Sadie was excited. She couldn’t believe how everything conspired to meet at the same time. She rarely wrote poems and then out of the blue she had scribbled down three. They were about Nature and saving the planet. She thought they were very good!
On the same day an advertisement appeared in the paper. It was sponsored by the National Poets’ Society. “Send three of your poems about Nature and saving the planet. We will publish a selection of the best in an anthology. From those selected we will choose one writer to be the country’s next Poet Laureate.”
The country’s official Poet Laureate was an annual appointment. Sadie knew her poems were good enough; after all she had a post-graduate degree in traditional Cornish oral poetry. She hastily emailed her poems. The results would be known in two months’ time.
Would she need to travel if she was chosen as Laureate? Would she have to move house and live in the capital city? Perhaps she should have checked these things out before sending in her submissions. She spent some time researching online, and in the end concluded that being selected would have no drawbacks for her. It was exciting to think about it!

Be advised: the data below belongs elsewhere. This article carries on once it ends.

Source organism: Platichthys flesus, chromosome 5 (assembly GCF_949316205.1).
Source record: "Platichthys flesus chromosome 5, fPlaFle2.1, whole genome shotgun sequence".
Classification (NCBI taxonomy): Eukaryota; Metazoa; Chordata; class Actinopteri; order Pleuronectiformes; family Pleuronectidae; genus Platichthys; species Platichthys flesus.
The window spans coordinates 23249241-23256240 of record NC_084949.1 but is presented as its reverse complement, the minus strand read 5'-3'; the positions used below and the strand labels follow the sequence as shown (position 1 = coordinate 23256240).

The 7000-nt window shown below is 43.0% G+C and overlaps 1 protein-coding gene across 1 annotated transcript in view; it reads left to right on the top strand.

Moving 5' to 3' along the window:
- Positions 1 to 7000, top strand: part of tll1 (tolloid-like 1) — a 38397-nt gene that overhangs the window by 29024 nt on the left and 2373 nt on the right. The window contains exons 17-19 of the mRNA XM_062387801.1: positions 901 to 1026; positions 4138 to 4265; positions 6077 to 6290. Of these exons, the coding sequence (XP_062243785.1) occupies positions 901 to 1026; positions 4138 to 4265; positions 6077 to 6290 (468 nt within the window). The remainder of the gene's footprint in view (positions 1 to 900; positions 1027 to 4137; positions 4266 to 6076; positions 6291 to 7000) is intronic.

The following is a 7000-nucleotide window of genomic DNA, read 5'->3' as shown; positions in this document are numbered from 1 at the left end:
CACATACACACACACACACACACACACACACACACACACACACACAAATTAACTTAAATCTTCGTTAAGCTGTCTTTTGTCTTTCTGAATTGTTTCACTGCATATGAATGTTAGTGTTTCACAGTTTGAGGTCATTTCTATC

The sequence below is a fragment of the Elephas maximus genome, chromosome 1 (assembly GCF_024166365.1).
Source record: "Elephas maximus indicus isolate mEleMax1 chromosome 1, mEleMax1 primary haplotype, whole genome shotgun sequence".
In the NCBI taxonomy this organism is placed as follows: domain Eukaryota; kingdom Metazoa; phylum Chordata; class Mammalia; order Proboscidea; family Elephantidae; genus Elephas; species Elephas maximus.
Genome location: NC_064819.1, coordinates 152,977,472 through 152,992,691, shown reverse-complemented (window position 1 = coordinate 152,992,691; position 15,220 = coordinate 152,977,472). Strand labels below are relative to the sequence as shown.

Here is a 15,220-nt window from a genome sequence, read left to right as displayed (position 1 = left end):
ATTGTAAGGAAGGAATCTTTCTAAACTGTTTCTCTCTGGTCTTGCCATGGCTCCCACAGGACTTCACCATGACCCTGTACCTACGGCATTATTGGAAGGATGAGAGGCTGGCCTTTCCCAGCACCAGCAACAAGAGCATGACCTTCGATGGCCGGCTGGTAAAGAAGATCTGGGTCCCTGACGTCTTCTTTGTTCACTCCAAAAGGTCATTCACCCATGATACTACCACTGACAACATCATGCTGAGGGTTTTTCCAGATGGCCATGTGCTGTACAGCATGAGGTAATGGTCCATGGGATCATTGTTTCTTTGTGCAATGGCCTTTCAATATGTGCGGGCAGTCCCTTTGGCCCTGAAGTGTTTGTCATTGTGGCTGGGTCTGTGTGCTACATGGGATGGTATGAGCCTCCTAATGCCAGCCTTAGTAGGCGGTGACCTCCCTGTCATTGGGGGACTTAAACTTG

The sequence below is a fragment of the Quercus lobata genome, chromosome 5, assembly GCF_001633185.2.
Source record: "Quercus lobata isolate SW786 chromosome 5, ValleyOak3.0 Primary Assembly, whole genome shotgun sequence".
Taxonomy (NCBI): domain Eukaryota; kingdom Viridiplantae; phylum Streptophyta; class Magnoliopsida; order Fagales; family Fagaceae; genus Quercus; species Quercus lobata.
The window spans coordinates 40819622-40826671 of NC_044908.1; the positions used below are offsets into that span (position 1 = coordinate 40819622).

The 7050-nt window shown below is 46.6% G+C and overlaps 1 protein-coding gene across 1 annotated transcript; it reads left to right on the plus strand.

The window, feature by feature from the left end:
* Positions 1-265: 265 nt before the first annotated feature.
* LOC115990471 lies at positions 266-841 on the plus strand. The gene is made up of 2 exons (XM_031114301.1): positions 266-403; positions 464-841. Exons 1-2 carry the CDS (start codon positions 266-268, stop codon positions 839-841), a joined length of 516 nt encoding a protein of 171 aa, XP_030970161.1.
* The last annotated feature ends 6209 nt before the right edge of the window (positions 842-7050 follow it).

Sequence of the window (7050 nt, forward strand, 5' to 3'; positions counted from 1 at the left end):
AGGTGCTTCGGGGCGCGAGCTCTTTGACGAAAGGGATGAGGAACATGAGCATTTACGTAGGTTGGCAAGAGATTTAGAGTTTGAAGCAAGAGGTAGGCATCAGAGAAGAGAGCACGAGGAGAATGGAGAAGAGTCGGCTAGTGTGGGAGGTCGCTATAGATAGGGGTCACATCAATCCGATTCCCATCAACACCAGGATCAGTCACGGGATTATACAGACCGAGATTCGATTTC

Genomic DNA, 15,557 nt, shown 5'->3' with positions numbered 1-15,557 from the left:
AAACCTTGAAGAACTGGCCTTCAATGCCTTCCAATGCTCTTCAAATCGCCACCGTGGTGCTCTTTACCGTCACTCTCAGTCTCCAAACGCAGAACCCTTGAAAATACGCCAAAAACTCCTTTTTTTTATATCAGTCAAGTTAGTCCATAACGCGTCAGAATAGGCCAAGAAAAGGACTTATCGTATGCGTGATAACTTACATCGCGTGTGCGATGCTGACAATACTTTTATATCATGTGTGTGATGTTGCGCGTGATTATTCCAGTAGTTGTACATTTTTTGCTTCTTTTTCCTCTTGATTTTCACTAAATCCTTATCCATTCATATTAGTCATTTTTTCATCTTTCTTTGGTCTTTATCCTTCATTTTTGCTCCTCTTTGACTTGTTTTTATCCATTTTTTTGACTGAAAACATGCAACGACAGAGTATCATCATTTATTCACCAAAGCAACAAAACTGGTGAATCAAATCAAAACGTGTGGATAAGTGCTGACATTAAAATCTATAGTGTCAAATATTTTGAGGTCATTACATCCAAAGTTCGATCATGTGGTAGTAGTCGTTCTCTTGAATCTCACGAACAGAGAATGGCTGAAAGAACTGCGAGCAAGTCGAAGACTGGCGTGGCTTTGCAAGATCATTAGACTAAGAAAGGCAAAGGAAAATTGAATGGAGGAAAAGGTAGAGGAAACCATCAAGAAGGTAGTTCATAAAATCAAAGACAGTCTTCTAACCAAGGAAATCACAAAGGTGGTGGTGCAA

Certainly her poems – or at least one – would be selected for the anthology. But would it take her to the next level and be chosen as Poet Laureate? How those two month’s dragged. And then she got an email:
Dear Sadie – could you write a brief paragraph about yourself? Who you are and what you have done in the past?
This was proof that she would be selected. Yes! They wouldn’t have asked for that if they weren’t going to publish.
The two month’s wait drew to a close. And then another email arrived:
Dear Sadie – thank you for your poems. You are our new Poet Laureate!
(Author’s note: Ha! Ha! Hopefully I fooled you, dear Reader, by not going in the direction you may have presumed, i.e. that she was rejected!)